Children call for healthy environment to play

The more than 10 metre-long mural told the story of the past, present and future in the eyes of children from a small town in Scotland.

There were panels showing mining and agriculture which were part of the town’s past, main streets filled with shops and traffic for the present, and finally panels showing a walkable place with plenty of green spaces for adults to gather and children to play.

The children, from Tranent, a town 10 miles east of Edinburgh, created the mural which explored their views and experiences of their environment and how it impacts on their rights and well-being. The mural was created by children from the StreetsAhead (sic) Tranent project under the umbrella of the Children’s parliament. It was exhibited during a day of discussion of the United Nations Committee on the Rights of the Child.

The project was an opportunity for children to reflect their own desires for their hometown, particularly in terms of the environment, while learning about child rights. As part of the project, the mural travelled to the United Nations Office at Geneva where it was showcased as part of an event featuring work of children from six other nations on children’s rights and the environment.

During the event-stop in Geneva, some of the children from Tranent were on hand to explain the mural to adults and others during a discussion about children’s rights and the environment held by the Committee on the Rights of the Child.

Anna, 10, from Tranent said it was important for children to be taking part and explaining their mural.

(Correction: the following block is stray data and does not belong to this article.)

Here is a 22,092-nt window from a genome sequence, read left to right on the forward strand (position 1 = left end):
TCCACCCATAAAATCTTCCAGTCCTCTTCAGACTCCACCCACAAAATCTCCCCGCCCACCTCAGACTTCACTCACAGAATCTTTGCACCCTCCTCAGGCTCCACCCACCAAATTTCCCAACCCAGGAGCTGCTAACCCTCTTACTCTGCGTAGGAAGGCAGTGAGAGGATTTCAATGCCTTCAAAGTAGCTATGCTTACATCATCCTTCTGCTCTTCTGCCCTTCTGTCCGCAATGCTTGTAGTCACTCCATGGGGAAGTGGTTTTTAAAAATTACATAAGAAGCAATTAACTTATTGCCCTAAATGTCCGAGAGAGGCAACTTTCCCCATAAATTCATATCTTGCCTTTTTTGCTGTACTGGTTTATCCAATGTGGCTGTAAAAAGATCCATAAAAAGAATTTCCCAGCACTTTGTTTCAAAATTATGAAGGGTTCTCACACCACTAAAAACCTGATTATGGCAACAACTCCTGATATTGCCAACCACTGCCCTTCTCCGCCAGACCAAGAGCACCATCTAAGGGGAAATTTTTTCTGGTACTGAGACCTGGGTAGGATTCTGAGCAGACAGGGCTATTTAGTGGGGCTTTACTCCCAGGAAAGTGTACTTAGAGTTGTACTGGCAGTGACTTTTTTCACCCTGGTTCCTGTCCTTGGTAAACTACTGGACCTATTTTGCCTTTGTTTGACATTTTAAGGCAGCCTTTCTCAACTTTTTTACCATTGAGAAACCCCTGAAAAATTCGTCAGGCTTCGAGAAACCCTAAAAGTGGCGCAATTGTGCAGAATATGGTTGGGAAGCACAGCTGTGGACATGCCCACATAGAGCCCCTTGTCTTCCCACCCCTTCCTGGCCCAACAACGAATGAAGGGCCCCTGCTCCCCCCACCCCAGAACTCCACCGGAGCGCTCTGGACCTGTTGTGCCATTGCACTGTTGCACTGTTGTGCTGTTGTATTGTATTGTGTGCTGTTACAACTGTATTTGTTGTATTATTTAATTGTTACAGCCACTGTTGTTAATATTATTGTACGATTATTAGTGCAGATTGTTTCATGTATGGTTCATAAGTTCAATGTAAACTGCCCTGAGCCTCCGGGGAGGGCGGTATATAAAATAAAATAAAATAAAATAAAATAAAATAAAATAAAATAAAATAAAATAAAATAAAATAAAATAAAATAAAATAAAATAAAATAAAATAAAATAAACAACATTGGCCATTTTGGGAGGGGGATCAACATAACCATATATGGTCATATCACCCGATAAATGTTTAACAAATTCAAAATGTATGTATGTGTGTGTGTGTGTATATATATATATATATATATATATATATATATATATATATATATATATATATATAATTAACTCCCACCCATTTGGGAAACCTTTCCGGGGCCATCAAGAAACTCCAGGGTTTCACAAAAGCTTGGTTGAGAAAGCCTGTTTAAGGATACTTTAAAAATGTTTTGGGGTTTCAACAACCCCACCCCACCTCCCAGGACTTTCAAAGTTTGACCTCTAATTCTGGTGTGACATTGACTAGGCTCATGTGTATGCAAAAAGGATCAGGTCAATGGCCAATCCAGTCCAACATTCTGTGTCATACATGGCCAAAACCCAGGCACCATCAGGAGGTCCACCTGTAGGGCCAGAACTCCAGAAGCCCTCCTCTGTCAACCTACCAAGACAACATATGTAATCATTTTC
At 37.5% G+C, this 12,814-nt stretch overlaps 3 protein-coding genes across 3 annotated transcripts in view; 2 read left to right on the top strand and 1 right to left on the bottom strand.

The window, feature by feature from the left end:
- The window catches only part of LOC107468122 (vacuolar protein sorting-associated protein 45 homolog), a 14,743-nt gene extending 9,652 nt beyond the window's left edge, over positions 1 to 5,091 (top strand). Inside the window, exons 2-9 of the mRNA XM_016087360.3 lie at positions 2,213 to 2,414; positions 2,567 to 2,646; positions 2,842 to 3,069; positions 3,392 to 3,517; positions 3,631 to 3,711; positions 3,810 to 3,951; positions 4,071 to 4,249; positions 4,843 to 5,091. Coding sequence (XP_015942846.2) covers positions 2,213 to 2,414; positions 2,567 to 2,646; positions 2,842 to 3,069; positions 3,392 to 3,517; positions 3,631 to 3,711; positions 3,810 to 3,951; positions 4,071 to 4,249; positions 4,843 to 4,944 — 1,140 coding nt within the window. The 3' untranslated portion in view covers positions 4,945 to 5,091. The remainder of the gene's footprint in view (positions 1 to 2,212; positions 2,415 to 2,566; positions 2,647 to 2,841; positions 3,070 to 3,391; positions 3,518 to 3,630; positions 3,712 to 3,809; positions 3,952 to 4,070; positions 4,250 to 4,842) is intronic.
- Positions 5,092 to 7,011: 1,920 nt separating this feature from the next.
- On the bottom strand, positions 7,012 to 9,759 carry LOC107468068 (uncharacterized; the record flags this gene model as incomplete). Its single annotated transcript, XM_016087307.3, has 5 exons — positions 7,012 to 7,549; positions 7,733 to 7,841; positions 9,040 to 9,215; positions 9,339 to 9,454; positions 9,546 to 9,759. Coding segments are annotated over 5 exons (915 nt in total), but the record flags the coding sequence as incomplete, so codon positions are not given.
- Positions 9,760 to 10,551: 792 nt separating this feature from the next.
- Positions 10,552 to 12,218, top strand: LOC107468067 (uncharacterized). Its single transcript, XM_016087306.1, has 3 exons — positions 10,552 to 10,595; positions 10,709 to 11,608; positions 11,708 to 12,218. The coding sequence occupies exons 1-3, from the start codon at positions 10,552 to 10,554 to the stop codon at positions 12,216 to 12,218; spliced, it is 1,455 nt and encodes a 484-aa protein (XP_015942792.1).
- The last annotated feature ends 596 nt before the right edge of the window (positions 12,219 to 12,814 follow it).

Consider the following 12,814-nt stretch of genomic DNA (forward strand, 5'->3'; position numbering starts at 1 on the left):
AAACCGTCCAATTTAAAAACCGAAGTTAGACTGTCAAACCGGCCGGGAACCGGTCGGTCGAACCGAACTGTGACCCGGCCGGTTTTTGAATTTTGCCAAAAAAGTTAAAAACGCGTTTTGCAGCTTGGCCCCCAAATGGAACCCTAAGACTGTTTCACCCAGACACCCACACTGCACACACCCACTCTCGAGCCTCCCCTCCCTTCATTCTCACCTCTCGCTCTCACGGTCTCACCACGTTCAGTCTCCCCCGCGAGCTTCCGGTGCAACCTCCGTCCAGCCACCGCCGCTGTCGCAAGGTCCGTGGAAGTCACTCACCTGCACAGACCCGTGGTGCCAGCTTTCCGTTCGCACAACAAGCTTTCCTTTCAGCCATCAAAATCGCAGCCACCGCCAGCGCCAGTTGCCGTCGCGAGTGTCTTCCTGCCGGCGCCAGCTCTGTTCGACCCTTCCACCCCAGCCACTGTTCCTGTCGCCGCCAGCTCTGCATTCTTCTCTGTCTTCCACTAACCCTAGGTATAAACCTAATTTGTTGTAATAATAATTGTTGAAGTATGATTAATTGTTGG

“Kids should be treated well, and we should be able to play about with our friends,” she said.

Alistar, 9, also from Tranent agreed.

“The environment is quite important because without it, things would be really bad,” he said. “Global warming is going to get really bad and we really need to help the environment.”

The impact of environmental damage on children’s rights is not new. But despite the near universal ratification of the Convention on the Rights of the Child and data that explicitly links environmental damage to the health of children; the link between children’s health and their rights is not explicit.  

Committee member (former Vice-Chair) Amal Aldoseri said it was essential to have children nvolved and have their opinions taken into account in discussions about their rights.

“Well this whole convention is about children,” she said. “They are voicing their opinions, putting it out in a visual and clear manner, and what they have to say through different mediums. It is so much fun and it is so informative and inspiring.”

After leaving Geneva, the mural continued to travel to several other locations, including the festival of architecture in Dundee, Scotland, and presented before the Scottish Government.

28 September 2017

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